Monday, June 16, 2008

Dowry culture was never an Indian culture.. Who brought it here..

A dowry (also known as trousseau) is the money, goods, or estate that a woman brings to her husband in marriage.

The opposite direction, property given to the bride by the groom, is called dower or mahr. Normally the bride would be entitled to her dowry in event of her widowhood, prior to the evolution of her dower rights; so common was this that the terms "dowry" and "dower" are sometimes confused.

The dowry should not be confused with a bride price, money or goods paid by the prospective groom to the bride's parents in exchange for her hand in marriage.

In Homeric times, the usual Greek practice was to give a brideprice, and dowries were also exchanged in the later classical time (5th century BC). Ancient Romans also practiced dowry, though Tacitus notes that the Germanic tribes practiced the reverse custom of the dower.

Dowry was widely practiced in Europe at all times. In Victorian England, it was seen as an early payment of her inheritance, such that only daughters who had not received their dowry were entitled to part of the estate when their parents died, and if the couple died without children, the dowry was returned to the bride's family.

Failure to provide a customary, or agreed-upon, dowry could call off a marriage. William Shakespeare made use of this in King Lear: one of Cordelia's wooers ceases to woo her on hearing that King Lear will give her no dowry. And in Measure for Measure, Claudio and Juliet's premarital sex was brought about by their families' wrangling over dowry after the betrothal, and Angelo's motive for forswearing his betrothal with Mariana is the loss of her dowry at sea. Folklorists often interpret the fairy tale Cinderella as the competition between the stepmother and the stepdaughter for resources, which may include the need to provide a dowry. Gioacchino Rossinis opera La Cenerentola makes this economic basis explicit: Don Magnifico wishes to make his own daughters' dowry larger, to attract a grander match, which is impossible if he must provide a third dowry.

One common penalty for the kidnapping and rape of unmarried women was that the abductor or rapist had to provide the woman's dowry, which was until the late 20th century the wreath money, or the breach of promise.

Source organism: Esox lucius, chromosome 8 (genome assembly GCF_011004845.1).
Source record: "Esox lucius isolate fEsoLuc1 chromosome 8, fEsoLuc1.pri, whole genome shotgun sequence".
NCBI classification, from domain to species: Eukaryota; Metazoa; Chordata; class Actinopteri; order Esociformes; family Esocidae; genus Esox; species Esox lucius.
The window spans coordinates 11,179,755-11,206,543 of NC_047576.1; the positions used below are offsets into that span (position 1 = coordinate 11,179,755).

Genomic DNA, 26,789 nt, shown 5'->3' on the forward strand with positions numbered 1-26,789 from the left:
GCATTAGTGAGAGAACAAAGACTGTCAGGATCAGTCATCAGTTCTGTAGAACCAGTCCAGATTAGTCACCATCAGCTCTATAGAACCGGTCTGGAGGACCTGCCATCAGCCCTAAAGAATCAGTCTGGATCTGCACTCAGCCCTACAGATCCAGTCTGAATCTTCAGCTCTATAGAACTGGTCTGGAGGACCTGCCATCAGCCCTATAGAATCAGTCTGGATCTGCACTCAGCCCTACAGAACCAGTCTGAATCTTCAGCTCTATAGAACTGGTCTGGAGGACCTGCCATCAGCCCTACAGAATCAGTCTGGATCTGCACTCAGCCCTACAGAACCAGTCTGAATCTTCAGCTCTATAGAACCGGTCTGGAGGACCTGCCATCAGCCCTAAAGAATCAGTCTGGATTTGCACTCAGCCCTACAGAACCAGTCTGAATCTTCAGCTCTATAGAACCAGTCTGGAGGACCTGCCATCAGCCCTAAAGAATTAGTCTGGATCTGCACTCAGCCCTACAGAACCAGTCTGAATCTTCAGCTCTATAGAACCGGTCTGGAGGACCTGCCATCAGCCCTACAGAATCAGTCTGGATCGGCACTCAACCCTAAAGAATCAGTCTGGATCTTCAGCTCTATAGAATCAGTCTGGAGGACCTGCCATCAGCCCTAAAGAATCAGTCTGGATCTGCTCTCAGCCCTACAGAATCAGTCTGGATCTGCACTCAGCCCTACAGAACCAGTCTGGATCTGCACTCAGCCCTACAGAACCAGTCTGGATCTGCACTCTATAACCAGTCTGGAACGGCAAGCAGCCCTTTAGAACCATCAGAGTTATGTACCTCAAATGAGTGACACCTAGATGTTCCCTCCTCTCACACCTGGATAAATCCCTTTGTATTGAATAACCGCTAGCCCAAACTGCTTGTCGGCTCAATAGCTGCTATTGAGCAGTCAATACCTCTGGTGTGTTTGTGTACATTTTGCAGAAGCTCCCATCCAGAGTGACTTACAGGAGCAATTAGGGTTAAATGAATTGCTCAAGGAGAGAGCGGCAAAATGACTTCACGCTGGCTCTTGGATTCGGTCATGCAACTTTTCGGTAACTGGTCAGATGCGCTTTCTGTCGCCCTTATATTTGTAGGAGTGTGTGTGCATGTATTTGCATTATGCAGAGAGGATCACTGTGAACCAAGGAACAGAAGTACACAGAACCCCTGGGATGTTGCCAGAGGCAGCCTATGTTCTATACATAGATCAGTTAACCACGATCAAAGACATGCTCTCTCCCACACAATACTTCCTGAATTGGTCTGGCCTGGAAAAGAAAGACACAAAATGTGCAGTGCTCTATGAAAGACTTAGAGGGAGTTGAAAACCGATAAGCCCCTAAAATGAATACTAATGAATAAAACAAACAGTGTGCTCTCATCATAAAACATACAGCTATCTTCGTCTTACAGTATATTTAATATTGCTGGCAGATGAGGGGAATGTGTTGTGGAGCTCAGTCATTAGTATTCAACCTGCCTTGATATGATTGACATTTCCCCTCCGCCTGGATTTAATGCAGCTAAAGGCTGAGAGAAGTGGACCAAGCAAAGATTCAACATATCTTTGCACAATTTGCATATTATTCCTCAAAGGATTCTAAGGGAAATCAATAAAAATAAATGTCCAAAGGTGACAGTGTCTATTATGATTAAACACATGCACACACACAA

Providing dowries for poor women was regarded as a form of charity. The custom of Christmas stockings springs from a legend of St. Nicholas, in which he threw gold in the stockings of three poor sisters, thus providing for their dowries. St. Elizabeth of Portugal and St. Martin de Porres were particularly noted for providing such dowries, and the Archconfraternity of the Annunciation, a Roman charity dedicated to providing dowries, received the entire estate of Pope Urban VII.

In some parts of Europe, land dowries were common. In Grafschaft Bentheim, for instance, it was not uncommon for people who had no sons to give a land dowry to their new son-in-law with the condition that the groom would take the surname of his bride. The Indian city of Mumbai(Bombay), which is one of the biggest cities in the world, was given as a dowry by the Portuguese crown to the British when H.M. Charles II King of England, Scotland and Ireland married Catherine of Braganza, a princess of Portugal in 1661.

In some cases, nuns would be required to bring a dowry when joining a convent.

In Europe and Western culture in general it is still common for the bride's family to pay for the majority of the wedding costs.


posted by: Andy Says   

1 comments:

SUKHVINDER SINGH said...

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